tech boot camp

How to Kick Former Friends Off Your Streaming Accounts

Photo: Dimitri Otis/Getty Images

Now that everyone and their dog runs a streaming service, it can be tough to keep track of where your account is going. As much as corporations hate it, password sharing is the norm. For a long time, Netflix didn’t even mind. It’s not uncommon to log in to one of your accounts (or log in to someone else’s) and see what a friend or family member is in the middle of watching. Sometimes you might get confused about why your movie starts in a different place than where you left off. Maybe you spot a profile name for someone you don’t even know. Sometimes too many people will log in to one account and someone inadvertently gets kicked off. “Friends” can share your passwords too.

The good news is that it’s not hard to clean all of this up. Most major streaming services have an easy way for kicking moochers and former friends off your accounts so that you can stream in peace.

The first step is to reset your password. That’s extremely obvious; what’s the point of kicking people off if they can just log back in?

The next part, to be sure you’re actually cleansing your accounts, is to head to each one’s settings menu. There, you’ll usually find the ability to force any device tied to your account to log out.

Netflix’s management screen.

On Netflix, you have to head into your account settings and scroll down to the “Settings” section. At the very bottom, there’s a button called “Sign out of all devices.” Click it to wipe out every log-in session on your account. People will have to sign in with your new password. (Anyone who doesn’t ask for the new one is, arguably, a fake friend.)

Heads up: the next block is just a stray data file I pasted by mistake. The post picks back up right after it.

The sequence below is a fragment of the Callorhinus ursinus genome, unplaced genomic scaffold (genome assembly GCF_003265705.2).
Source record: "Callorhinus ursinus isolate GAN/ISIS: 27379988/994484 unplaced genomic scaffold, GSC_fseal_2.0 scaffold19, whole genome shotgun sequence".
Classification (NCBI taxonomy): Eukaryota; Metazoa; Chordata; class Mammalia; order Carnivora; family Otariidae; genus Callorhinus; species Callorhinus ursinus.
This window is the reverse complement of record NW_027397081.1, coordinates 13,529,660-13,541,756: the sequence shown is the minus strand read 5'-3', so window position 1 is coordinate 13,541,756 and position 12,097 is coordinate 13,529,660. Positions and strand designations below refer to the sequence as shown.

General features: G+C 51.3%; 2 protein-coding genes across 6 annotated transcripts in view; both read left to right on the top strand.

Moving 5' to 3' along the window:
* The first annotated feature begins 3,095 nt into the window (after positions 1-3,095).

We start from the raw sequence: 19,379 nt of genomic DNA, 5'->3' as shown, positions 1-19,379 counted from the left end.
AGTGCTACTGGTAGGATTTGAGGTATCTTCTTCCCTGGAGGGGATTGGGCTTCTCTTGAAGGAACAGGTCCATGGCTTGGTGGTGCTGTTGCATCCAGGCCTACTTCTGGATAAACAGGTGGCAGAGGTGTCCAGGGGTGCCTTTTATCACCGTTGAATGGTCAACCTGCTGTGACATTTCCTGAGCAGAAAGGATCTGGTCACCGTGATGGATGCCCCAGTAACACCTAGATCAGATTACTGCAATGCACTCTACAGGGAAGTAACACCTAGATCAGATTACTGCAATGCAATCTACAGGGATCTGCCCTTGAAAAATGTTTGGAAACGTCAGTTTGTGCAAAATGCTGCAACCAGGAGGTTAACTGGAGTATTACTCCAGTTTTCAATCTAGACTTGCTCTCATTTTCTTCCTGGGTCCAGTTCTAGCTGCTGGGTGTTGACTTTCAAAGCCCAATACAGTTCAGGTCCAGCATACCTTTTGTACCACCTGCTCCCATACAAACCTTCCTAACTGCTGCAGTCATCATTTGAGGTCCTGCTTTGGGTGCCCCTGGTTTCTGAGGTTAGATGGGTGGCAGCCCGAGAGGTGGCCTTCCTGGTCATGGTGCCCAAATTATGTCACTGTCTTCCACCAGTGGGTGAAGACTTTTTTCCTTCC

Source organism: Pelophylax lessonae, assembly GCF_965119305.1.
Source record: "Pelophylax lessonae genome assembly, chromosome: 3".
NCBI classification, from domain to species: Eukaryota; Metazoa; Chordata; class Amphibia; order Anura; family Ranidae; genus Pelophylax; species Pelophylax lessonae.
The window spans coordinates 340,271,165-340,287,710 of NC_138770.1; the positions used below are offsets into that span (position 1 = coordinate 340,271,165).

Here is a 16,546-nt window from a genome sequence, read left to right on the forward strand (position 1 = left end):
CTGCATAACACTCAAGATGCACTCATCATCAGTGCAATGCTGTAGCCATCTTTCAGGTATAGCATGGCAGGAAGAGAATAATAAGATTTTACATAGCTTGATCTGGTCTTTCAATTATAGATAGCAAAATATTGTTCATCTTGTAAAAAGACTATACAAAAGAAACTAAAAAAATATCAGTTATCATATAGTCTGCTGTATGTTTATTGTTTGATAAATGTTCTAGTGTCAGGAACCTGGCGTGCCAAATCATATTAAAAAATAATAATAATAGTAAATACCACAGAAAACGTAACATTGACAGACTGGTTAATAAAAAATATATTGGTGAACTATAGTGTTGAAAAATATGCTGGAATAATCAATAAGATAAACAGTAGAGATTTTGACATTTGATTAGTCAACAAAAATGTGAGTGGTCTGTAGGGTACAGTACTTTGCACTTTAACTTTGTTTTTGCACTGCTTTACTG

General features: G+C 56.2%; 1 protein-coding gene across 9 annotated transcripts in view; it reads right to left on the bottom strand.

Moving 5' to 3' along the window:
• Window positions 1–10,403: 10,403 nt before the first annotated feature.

On Hulu, you get to be even more ruthless. Head into the account settings and click “Manage Devices” on the right side. This will pull up a list of every single device tied to your account. Then you get to pick and choose who to kick off. Easy.

Hulu’s management screen

HBO Go and HBO Now have a similar system. Head to the list of devices buried in your account’s setting and pick and choose what to kick off or just do a full wipe.

Kicking someone off Apple TV+ functions similarly. (Side note: Given how all-encompassing your Apple ID is, I do not recommend sharing your password for this one at all!) Head to your account settings, and you’ll see a list of every device logged in to your Apple account, even if it’s not an Apple device. You can see my Windows machine and TV listed below. Click on the big removal button with each one and they’ll get the boot.

Apple’s management screen.

Amazon might be the most confusing of these systems. It has a standard menu for log-in sessions on Amazon devices and mobile apps, but you won’t find anything specifically meant for Prime Video there. Instead you need to go to a separate settings page that lists each of your devices. From there, you can de-register each device.

Somehow, Disney+ does not yet have an option for managing where your account is logged in, which is odd given how much more up front they’ve been about wanting to combat password sharing and extract as much capital from the public as possible. Not even a password reset logged me out of my session on their iPhone app. If password moochers are already annoying you on Disney’s new service, you’ll just have to wait it out.

As for what to say when the people you kicked off ask, “Hey, what gives?” I have no advice. Follow your heart and it will tell you what to say.

How to Kick Former Friends Off Your Streaming Accounts